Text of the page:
Sunday, July 10, 2016

Do you believe in flying dragons?

The following is my translation of a 1906 entry from the Korean text Maecheon Yarok (梅泉野錄 - 매천야록), which was written by poet, scholar, and activist Hwang Hyeon (黃玹 - 황현), whose pen name was Maecheon (梅泉 - 매천). Maecheon Yarok seems to have been the private "field (野) journal (錄)" of Mr. Hwang, who used it to record news, events, and opinion from about 1864 until 1910. Actually, 野錄 seems to be an abbreviation of 野史記錄, which means "Record of Unofficial History."  野史 (야사) means "unofficial history," and 記錄 (기록) means "a record." The opposite of  野史 (야사)  would be 正史 (정사), which means "official history" or "authentic history." There are many, many interesting stories in his journals, but this is one I found particularly interesting:
[In] Hamheung-bu (咸興府), there is () Gugak (九閣), the place where the Highest Emperor Taejo shot arrows while riding a horse (太祖高皇帝騎射之地也). At the relay station () a Japanese () said () up above the castle (閣上) there is () a precious () gas (). [If you] dig () into the ground () twenty or so feet (數丈), there is () a boulder (磐石). [When] the rock () was broken (), a giant () snake () flew out (飛出). [It] was forty to fifty feet long (長四五丈) [with a girth] four or five times bigger than that of a house’s crossbeam (大如屋梁四五倍). One Japanese (一倭) shot () [at] it (), [but] missed (不中). Six Japanese (六倭), simultaneiously () shot () and killed () it ().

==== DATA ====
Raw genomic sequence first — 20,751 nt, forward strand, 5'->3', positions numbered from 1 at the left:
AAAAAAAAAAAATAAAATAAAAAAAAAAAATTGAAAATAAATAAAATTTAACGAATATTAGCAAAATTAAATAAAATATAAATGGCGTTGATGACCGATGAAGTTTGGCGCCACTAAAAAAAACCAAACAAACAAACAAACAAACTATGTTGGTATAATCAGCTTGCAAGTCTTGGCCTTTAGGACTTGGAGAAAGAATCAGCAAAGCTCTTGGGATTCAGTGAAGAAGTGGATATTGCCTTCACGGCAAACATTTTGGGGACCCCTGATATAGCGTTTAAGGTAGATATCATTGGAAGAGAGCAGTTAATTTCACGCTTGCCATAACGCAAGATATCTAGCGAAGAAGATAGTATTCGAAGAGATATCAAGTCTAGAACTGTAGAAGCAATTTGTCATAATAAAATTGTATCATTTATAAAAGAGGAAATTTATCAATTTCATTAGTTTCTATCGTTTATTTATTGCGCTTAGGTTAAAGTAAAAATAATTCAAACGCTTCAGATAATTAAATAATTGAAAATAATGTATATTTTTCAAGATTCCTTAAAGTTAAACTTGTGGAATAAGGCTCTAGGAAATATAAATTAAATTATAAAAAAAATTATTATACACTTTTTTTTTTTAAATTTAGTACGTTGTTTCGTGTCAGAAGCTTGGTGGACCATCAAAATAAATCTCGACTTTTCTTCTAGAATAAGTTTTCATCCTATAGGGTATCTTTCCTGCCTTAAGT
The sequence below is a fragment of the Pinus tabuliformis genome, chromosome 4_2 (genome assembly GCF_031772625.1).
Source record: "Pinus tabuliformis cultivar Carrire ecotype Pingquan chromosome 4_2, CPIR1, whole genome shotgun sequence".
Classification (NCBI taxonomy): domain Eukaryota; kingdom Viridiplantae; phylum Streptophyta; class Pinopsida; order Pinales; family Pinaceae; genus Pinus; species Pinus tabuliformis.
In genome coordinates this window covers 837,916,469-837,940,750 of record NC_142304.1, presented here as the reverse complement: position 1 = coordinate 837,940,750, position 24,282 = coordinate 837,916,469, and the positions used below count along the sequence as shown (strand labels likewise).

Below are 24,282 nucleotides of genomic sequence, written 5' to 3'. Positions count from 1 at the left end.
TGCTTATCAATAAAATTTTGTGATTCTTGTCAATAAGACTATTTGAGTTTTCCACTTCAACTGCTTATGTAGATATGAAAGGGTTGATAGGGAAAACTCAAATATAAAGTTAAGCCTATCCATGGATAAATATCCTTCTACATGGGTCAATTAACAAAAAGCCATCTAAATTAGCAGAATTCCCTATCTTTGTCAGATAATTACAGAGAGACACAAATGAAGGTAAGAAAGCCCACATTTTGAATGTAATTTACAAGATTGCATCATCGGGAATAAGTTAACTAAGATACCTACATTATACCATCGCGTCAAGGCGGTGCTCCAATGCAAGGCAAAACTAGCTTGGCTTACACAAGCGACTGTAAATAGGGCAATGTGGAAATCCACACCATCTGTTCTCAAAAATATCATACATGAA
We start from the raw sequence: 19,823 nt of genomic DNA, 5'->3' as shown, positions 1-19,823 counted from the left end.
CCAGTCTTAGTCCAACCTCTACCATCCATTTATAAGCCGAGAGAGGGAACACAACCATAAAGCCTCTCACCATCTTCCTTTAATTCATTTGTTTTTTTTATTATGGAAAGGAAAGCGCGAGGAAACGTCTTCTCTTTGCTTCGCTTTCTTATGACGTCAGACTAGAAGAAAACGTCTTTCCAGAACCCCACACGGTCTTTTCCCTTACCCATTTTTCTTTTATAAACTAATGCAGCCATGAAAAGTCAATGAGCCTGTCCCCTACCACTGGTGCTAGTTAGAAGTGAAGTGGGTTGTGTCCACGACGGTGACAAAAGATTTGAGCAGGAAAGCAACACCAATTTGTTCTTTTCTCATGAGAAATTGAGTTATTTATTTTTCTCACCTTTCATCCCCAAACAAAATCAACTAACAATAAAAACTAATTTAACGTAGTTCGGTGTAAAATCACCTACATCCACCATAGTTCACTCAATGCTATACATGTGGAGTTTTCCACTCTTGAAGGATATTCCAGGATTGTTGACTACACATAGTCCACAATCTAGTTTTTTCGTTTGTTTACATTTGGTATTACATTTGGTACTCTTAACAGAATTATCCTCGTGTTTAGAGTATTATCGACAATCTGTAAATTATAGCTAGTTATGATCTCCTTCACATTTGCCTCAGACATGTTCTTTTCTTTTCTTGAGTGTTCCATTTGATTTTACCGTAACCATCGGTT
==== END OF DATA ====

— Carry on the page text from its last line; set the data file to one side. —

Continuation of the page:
[When] it was burned (
) outside the east gate (于東門外), the stench () was so () terrible () a green () gas () covered () the whole () fortress (). [During] the night () seven () Japanese () vomited () blood () and died (). The next day (明日) another (又一) snake () came out through the crack in the rock (從石隙中出). [It] was as big as (大如) [the one] from the day before (). [They] shot () at it (), [but] missed (不中). It flew around the fortress (繞城而飛) sadly () crying () throughout the night (達夜).

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